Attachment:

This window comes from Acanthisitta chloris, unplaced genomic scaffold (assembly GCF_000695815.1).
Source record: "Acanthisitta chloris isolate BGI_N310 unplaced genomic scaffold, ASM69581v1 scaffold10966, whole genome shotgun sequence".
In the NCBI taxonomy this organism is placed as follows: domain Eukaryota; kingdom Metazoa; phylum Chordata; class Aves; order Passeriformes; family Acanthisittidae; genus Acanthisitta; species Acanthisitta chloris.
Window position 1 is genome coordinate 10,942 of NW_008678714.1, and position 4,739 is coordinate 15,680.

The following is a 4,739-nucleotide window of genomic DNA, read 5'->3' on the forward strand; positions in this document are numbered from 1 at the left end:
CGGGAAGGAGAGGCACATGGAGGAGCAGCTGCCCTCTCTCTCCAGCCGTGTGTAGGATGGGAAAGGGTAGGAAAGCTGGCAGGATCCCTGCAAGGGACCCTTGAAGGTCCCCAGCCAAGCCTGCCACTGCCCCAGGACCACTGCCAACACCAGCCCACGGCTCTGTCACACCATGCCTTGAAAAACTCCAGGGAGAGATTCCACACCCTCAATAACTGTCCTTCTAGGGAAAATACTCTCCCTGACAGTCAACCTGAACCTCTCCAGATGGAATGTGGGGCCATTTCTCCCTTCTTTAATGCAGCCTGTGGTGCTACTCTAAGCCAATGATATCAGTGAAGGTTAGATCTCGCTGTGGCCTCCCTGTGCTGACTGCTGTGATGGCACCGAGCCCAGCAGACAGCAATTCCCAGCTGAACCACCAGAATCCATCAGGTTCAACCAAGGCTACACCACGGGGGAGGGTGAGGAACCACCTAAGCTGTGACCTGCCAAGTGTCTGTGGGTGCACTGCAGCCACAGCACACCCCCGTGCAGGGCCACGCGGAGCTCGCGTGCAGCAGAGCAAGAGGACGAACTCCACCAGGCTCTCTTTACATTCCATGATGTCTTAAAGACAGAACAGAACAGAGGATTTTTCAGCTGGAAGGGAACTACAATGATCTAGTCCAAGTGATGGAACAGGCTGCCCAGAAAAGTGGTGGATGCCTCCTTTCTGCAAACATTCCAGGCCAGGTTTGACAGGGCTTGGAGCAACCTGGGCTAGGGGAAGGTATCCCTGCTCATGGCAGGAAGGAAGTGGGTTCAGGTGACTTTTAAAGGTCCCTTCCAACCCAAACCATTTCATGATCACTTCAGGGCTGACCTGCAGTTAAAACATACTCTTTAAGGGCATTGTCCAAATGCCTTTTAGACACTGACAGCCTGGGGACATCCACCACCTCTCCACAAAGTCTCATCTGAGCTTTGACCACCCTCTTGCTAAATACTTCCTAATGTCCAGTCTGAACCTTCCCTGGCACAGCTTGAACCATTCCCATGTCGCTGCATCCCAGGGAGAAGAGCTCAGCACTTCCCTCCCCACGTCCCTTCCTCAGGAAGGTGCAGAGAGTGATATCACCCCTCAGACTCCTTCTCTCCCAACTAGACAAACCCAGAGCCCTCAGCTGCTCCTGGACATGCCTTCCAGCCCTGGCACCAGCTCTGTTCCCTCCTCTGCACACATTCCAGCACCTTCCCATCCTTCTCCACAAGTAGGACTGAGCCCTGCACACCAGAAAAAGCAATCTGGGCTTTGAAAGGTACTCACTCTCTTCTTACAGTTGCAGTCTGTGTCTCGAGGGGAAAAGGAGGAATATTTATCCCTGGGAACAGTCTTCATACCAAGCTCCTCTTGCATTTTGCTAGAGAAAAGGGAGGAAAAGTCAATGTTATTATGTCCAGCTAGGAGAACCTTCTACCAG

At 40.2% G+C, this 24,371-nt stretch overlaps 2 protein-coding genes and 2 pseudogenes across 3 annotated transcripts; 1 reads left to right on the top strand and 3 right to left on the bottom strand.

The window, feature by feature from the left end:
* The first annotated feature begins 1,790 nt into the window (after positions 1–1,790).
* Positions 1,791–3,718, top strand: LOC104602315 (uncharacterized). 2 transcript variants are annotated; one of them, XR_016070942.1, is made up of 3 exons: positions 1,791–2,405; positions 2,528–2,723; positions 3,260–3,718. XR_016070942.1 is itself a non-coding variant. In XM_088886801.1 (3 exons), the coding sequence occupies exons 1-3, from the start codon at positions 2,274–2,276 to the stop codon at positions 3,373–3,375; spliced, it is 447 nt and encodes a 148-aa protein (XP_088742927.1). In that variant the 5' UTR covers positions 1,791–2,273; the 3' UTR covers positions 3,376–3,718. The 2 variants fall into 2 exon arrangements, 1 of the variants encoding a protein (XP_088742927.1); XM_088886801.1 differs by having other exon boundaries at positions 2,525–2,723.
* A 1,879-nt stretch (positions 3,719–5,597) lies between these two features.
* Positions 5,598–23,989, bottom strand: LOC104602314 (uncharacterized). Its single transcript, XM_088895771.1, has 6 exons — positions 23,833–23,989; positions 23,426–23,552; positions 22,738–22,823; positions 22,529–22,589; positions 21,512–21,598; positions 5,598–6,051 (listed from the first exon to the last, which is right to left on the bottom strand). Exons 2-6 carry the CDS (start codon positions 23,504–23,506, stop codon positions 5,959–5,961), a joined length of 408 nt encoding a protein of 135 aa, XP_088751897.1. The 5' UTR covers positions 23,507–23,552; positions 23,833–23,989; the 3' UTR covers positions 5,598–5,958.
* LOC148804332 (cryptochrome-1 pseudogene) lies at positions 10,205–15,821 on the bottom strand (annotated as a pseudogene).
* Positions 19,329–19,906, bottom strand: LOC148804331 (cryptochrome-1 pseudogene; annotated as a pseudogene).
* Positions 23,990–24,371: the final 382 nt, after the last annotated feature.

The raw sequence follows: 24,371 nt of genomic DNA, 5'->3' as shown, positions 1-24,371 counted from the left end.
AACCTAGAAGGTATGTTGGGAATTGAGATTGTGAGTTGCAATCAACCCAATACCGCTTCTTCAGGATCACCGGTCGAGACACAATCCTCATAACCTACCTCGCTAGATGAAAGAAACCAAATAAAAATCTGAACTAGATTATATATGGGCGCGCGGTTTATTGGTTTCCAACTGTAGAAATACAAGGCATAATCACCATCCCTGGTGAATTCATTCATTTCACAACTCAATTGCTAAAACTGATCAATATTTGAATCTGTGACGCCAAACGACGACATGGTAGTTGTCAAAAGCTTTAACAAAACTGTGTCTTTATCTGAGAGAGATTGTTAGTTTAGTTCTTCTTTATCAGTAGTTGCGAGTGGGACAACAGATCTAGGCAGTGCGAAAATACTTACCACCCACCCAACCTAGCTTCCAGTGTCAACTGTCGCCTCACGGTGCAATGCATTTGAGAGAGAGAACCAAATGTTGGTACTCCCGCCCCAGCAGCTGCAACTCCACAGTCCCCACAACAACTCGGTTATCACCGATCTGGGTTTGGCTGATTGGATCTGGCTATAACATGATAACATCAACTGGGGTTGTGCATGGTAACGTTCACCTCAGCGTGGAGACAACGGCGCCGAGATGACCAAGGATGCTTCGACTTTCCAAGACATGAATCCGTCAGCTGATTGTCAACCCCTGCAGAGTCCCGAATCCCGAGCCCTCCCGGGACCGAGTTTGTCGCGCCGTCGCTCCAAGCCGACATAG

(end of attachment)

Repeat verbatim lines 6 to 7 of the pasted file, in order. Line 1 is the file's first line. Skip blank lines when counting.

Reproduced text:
CGGGAAGGAGAGGCACATGGAGGAGCAGCTGCCCTCTCTCTCCAGCCGTGTGTAGGATGGGAAAGGGTAGGAAAGCTGGCAGGATCCCTGCAAGGGACCCTTGAAGGTCCCCAGCCAAGCCTGCCACTGCCCCAGGACCACTGCCAACACCAGCCCACGGCTCTGTCACACCATGCCTTGAAAAACTCCAGGGAGAGATTCCACACCCTCAATAACTGTCCTTCTAGGGAAAATACTCTCCCTGACAGTCAACCTGAACCTCTCCAGATGGAATGTGGGGCCATTTCTCCCTTCTTTAATGCAGCCTGTGGTGCTACTCTAAGCCAATGATATCAGTGAAGGTTAGATCTCGCTGTGGCCTCCCTGTGCTGACTGCTGTGATGGCACCGAGCCCAGCAGACAGCAATTCCCAGCTGAACCACCAGAATCCATCAGGTTCAACCAAGGCTACACCACGGGGGAGGGTGAGGAACCACCTAAGCTGTGACCTGCCAAGTGTCTGTGGGTGCACTGCAGCCACAGCACACCCCCGTGCAGGGCCACGCGGAGCTCGCGTGCAGCAGAGCAAGAGGACGAACTCCACCAGGCTCTCTTTACATTCCATGATGTCTTAAAGACAGAACAGAACAGAGGATTTTTCAGCTGGAAGGGAACTACAATGATCTAGTCCAAGTGATGGAACAGGCTGCCCAGAAAAGTGGTGGATGCCTCCTTTCTGCAAACATTCCAGGCCAGGTTTGACAGGGCTTGGAGCAACCTGGGCTAGGGGAAGGTATCCCTGCTCATGGCAGGAAGGAAGTGGGTTCAGGTGACTTTTAAAGGTCCCTTCCAACCCAAACCATTTCATGATCACTTCAGGGCTGACCTGCAGTTAAAACATACTCTTTAAGGGCATTGTCCAAATGCCTTTTAGACACTGACAGCCTGGGGACATCCACCACCTCTCCACAAAGTCTCATCTGAGCTTTGACCACCCTCTTGCTAAATACTTCCTAATGTCCAGTCTGAACCTTCCCTGGCACAGCTTGAACCATTCCCATGTCGCTGCATCCCAGGGAGAAGAGCTCAGCACTTCCCTCCCCACGTCCCTTCCTCAGGAAGGTGCAGAGAGTGATATCACCCCTCAGACTCCTTCTCTCCCAACTAGACAAACCCAGAGCCCTCAGCTGCTCCTGGACATGCCTTCCAGCCCTGGCACCAGCTCTGTTCCCTCCTCTGCACACATTCCAGCACCTTCCCATCCTTCTCCACAAGTAGGACTGAGCCCTGCACACCAGAAAAAGCAATCTGGGCTTTGAAAGGTACTCACTCTCTTCTTACAGTTGCAGTCTGTGTCTCGAGGGGAAAAGGAGGAATATTTATCCCTGGGAACAGTCTTCATACCAAGCTCCTCTTGCATTTTGCTAGAGAAAAGGGAGGAAAAGTCAATGTTATTATGTCCAGCTAGGAGAACCTTCTACCAG

At 40.2% G+C, this 24,371-nt stretch overlaps 2 protein-coding genes and 2 pseudogenes across 3 annotated transcripts; 1 reads left to right on the top strand and 3 right to left on the bottom strand.